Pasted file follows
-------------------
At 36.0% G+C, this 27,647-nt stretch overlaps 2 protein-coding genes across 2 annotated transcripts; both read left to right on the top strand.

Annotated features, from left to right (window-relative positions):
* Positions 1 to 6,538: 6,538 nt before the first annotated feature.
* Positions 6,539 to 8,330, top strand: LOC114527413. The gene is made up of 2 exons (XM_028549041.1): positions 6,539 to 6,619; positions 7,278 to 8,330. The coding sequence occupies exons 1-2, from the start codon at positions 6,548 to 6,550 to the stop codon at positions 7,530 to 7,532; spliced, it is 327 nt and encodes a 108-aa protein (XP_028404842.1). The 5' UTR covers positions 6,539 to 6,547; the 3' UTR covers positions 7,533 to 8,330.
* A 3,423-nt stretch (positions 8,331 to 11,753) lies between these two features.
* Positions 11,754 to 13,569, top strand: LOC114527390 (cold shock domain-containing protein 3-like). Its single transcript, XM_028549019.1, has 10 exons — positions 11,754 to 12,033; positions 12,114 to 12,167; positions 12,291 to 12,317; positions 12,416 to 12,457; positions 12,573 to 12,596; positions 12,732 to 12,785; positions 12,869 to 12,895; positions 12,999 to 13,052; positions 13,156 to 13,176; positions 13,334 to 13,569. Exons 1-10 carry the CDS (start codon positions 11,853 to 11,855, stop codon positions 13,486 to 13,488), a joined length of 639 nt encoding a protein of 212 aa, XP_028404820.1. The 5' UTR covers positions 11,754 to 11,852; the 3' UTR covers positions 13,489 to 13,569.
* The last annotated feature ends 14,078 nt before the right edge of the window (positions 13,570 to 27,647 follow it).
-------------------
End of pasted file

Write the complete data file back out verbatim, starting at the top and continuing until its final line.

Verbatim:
At 36.0% G+C, this 27,647-nt stretch overlaps 2 protein-coding genes across 2 annotated transcripts; both read left to right on the top strand.

Annotated features, from left to right (window-relative positions):
* Positions 1 to 6,538: 6,538 nt before the first annotated feature.
* Positions 6,539 to 8,330, top strand: LOC114527413. The gene is made up of 2 exons (XM_028549041.1): positions 6,539 to 6,619; positions 7,278 to 8,330. The coding sequence occupies exons 1-2, from the start codon at positions 6,548 to 6,550 to the stop codon at positions 7,530 to 7,532; spliced, it is 327 nt and encodes a 108-aa protein (XP_028404842.1). The 5' UTR covers positions 6,539 to 6,547; the 3' UTR covers positions 7,533 to 8,330.
* A 3,423-nt stretch (positions 8,331 to 11,753) lies between these two features.
* Positions 11,754 to 13,569, top strand: LOC114527390 (cold shock domain-containing protein 3-like). Its single transcript, XM_028549019.1, has 10 exons — positions 11,754 to 12,033; positions 12,114 to 12,167; positions 12,291 to 12,317; positions 12,416 to 12,457; positions 12,573 to 12,596; positions 12,732 to 12,785; positions 12,869 to 12,895; positions 12,999 to 13,052; positions 13,156 to 13,176; positions 13,334 to 13,569. Exons 1-10 carry the CDS (start codon positions 11,853 to 11,855, stop codon positions 13,486 to 13,488), a joined length of 639 nt encoding a protein of 212 aa, XP_028404820.1. The 5' UTR covers positions 11,754 to 11,852; the 3' UTR covers positions 13,489 to 13,569.
* The last annotated feature ends 14,078 nt before the right edge of the window (positions 13,570 to 27,647 follow it).